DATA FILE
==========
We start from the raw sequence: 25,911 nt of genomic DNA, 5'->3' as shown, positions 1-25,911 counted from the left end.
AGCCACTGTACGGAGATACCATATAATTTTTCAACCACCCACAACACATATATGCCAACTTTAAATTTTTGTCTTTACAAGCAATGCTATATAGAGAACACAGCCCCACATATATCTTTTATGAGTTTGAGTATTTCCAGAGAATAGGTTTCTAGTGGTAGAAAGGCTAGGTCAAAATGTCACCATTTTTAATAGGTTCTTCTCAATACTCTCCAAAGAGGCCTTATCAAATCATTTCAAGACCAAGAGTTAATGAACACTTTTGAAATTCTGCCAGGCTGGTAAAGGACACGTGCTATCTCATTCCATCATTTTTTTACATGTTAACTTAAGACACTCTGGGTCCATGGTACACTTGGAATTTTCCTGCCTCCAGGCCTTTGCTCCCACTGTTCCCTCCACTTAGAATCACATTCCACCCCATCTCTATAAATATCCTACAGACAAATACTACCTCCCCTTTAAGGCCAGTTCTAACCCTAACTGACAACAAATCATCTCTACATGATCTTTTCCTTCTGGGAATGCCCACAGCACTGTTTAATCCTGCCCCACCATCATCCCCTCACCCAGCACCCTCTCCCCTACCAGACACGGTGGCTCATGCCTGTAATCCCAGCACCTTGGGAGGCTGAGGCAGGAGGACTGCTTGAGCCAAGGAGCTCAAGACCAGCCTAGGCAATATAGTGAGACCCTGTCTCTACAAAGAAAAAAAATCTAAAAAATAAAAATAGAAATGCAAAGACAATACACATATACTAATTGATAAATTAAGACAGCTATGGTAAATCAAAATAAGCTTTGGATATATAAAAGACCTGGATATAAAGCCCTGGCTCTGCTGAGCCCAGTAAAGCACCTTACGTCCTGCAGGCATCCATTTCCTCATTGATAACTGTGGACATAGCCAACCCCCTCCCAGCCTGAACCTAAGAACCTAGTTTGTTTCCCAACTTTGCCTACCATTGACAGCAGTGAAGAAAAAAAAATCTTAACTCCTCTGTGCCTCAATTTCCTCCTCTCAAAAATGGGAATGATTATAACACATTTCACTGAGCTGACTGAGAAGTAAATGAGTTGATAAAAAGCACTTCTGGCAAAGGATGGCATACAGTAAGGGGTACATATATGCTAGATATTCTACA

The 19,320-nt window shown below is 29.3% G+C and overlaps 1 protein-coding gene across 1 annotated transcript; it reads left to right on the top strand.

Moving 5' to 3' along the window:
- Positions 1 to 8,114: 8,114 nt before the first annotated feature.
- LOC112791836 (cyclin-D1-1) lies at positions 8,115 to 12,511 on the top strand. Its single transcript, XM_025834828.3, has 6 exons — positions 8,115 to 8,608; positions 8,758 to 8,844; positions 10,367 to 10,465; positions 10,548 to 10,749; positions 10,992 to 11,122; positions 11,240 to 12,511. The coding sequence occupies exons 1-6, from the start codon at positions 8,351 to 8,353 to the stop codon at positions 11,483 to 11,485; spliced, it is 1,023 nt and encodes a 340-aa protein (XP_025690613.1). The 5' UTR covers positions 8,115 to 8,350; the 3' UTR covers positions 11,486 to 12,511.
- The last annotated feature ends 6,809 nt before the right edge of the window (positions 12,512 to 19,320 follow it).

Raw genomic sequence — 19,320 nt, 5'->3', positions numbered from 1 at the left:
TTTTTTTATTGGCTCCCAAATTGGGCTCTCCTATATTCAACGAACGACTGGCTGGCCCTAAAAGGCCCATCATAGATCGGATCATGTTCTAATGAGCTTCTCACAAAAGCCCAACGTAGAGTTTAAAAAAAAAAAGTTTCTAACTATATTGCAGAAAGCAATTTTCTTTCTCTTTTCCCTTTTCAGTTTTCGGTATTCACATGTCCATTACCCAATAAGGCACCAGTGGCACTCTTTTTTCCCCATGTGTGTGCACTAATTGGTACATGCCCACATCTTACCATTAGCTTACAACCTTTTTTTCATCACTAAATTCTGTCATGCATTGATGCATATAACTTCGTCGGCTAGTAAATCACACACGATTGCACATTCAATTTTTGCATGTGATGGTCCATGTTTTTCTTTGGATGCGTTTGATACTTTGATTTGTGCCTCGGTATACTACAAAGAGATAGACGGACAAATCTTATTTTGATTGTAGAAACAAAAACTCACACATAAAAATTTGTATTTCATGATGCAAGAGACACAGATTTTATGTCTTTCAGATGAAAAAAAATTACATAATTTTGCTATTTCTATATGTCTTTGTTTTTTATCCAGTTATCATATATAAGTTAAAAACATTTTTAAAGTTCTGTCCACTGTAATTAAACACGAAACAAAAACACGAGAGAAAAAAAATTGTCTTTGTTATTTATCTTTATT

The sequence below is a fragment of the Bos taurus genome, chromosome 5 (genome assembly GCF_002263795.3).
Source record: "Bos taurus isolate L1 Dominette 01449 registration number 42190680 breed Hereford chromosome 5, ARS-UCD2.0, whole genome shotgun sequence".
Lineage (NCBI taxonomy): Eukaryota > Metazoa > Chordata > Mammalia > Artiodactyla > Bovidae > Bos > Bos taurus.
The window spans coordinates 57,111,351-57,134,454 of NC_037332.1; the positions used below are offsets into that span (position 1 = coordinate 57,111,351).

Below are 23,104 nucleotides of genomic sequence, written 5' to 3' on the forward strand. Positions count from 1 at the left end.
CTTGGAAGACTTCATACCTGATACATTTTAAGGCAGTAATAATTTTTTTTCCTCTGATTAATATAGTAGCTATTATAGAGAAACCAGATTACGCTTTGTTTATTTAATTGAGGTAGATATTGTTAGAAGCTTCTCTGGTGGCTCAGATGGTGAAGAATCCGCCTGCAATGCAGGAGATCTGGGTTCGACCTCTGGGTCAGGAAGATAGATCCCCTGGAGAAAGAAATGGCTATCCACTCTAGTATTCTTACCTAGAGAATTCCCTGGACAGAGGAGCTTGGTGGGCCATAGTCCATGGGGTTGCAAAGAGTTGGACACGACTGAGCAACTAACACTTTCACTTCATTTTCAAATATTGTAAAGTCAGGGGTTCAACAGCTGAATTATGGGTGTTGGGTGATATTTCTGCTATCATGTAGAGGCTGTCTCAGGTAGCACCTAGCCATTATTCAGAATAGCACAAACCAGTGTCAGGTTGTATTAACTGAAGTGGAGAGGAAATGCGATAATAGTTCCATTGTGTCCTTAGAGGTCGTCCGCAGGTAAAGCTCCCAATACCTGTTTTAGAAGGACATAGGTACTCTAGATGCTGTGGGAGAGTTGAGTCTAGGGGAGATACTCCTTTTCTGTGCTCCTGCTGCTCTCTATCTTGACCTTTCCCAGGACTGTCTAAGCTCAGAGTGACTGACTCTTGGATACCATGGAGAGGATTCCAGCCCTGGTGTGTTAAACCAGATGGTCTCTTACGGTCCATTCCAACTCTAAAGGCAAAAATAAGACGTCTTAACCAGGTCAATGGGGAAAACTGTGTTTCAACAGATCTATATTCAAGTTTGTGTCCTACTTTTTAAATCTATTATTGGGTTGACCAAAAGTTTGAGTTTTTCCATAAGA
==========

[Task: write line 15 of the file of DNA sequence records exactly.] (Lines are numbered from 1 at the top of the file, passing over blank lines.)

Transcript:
CTTGGAAGACTTCATACCTGATACATTTTAAGGCAGTAATAATTTTTTTTCCTCTGATTAATATAGTAGCTATTATAGAGAAACCAGATTACGCTTTGTTTATTTAATTGAGGTAGATATTGTTAGAAGCTTCTCTGGTGGCTCAGATGGTGAAGAATCCGCCTGCAATGCAGGAGATCTGGGTTCGACCTCTGGGTCAGGAAGATAGATCCCCTGGAGAAAGAAATGGCTATCCACTCTAGTATTCTTACCTAGAGAATTCCCTGGACAGAGGAGCTTGGTGGGCCATAGTCCATGGGGTTGCAAAGAGTTGGACACGACTGAGCAACTAACACTTTCACTTCATTTTCAAATATTGTAAAGTCAGGGGTTCAACAGCTGAATTATGGGTGTTGGGTGATATTTCTGCTATCATGTAGAGGCTGTCTCAGGTAGCACCTAGCCATTATTCAGAATAGCACAAACCAGTGTCAGGTTGTATTAACTGAAGTGGAGAGGAAATGCGATAATAGTTCCATTGTGTCCTTAGAGGTCGTCCGCAGGTAAAGCTCCCAATACCTGTTTTAGAAGGACATAGGTACTCTAGATGCTGTGGGAGAGTTGAGTCTAGGGGAGATACTCCTTTTCTGTGCTCCTGCTGCTCTCTATCTTGACCTTTCCCAGGACTGTCTAAGCTCAGAGTGACTGACTCTTGGATACCATGGAGAGGATTCCAGCCCTGGTGTGTTAAACCAGATGGTCTCTTACGGTCCATTCCAACTCTAAAGGCAAAAATAAGACGTCTTAACCAGGTCAATGGGGAAAACTGTGTTTCAACAGATCTATATTCAAGTTTGTGTCCTACTTTTTAAATCTATTATTGGGTTGACCAAAAGTTTGAGTTTTTCCATAAGA